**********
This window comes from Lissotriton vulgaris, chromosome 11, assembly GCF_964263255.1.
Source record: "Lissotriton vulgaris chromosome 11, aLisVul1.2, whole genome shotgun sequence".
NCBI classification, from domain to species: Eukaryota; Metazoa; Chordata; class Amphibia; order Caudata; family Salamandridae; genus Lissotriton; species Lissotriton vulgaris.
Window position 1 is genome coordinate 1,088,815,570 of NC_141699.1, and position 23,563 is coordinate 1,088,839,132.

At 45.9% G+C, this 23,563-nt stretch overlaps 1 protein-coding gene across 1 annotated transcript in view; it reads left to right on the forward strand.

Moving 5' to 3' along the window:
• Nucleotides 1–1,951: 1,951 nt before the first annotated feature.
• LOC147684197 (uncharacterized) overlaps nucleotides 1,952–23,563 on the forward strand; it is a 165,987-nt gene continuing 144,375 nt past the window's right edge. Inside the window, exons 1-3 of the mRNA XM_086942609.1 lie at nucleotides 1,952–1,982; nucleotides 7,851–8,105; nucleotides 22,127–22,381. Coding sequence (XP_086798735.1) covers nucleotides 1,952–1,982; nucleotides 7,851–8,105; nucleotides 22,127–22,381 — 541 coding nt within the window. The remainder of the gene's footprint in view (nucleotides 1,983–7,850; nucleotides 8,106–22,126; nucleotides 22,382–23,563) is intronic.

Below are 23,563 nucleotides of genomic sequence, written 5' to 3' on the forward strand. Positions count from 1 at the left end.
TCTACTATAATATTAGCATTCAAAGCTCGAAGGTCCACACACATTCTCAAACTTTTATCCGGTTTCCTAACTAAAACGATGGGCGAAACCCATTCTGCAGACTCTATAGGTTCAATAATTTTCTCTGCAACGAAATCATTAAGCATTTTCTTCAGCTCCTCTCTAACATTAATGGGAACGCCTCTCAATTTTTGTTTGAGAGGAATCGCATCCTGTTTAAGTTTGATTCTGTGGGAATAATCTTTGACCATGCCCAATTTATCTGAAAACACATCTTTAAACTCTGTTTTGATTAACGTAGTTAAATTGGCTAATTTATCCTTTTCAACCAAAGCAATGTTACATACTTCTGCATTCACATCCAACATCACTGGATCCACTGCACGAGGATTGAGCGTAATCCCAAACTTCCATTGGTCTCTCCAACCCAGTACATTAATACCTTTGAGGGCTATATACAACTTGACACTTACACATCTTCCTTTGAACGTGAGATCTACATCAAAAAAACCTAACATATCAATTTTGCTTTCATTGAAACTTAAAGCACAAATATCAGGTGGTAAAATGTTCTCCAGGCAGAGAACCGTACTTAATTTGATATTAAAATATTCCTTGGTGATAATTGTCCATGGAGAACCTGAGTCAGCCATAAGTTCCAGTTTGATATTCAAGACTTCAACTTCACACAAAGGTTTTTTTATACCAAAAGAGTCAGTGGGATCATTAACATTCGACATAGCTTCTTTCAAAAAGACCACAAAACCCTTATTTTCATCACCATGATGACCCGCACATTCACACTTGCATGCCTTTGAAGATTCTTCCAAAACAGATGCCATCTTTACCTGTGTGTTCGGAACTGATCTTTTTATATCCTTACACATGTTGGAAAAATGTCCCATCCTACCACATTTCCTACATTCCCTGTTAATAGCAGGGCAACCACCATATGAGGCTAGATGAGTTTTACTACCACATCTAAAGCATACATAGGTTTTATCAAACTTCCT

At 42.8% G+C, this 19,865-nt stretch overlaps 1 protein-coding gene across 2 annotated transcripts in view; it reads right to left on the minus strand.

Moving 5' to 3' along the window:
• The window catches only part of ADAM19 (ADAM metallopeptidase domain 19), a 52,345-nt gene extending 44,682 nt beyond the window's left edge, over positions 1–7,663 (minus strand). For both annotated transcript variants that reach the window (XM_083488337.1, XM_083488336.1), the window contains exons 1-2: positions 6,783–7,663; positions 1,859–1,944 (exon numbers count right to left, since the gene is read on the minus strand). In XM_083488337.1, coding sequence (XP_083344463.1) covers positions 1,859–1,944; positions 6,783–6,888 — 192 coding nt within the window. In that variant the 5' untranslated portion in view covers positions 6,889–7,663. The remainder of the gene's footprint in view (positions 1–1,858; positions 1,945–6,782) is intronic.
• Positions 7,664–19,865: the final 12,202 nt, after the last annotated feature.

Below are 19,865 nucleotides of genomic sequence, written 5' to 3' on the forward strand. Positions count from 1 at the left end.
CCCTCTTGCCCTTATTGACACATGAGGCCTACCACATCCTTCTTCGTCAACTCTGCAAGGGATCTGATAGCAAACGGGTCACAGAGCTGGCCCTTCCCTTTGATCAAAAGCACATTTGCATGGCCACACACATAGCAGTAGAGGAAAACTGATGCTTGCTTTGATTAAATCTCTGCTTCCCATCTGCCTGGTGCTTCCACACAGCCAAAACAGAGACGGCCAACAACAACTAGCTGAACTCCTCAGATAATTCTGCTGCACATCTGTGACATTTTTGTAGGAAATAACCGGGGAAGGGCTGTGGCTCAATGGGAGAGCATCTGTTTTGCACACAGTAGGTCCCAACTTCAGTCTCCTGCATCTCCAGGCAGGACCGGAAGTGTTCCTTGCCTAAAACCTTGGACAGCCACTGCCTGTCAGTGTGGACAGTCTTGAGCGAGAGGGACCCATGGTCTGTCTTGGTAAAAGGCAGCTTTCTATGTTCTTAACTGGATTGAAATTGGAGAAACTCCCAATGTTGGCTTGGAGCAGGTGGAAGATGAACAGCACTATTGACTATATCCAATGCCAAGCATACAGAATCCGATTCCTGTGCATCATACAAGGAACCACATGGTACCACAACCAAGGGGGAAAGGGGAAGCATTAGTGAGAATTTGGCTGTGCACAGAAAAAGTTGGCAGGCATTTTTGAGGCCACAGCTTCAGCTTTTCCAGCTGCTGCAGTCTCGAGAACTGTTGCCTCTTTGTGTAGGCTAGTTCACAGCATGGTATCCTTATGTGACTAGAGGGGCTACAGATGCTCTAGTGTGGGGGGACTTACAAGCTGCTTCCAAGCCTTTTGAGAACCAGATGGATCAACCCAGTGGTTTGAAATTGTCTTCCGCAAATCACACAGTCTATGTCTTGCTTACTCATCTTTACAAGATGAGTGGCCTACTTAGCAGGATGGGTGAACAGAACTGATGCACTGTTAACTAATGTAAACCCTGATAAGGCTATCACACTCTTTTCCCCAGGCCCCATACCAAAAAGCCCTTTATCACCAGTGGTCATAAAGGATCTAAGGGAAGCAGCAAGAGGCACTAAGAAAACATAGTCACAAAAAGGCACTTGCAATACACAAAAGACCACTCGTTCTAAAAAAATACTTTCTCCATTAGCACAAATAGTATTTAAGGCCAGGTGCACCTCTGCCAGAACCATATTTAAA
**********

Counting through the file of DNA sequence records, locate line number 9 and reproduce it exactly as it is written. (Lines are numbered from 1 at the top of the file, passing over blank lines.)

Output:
Below are 23,563 nucleotides of genomic sequence, written 5' to 3' on the forward strand. Positions count from 1 at the left end.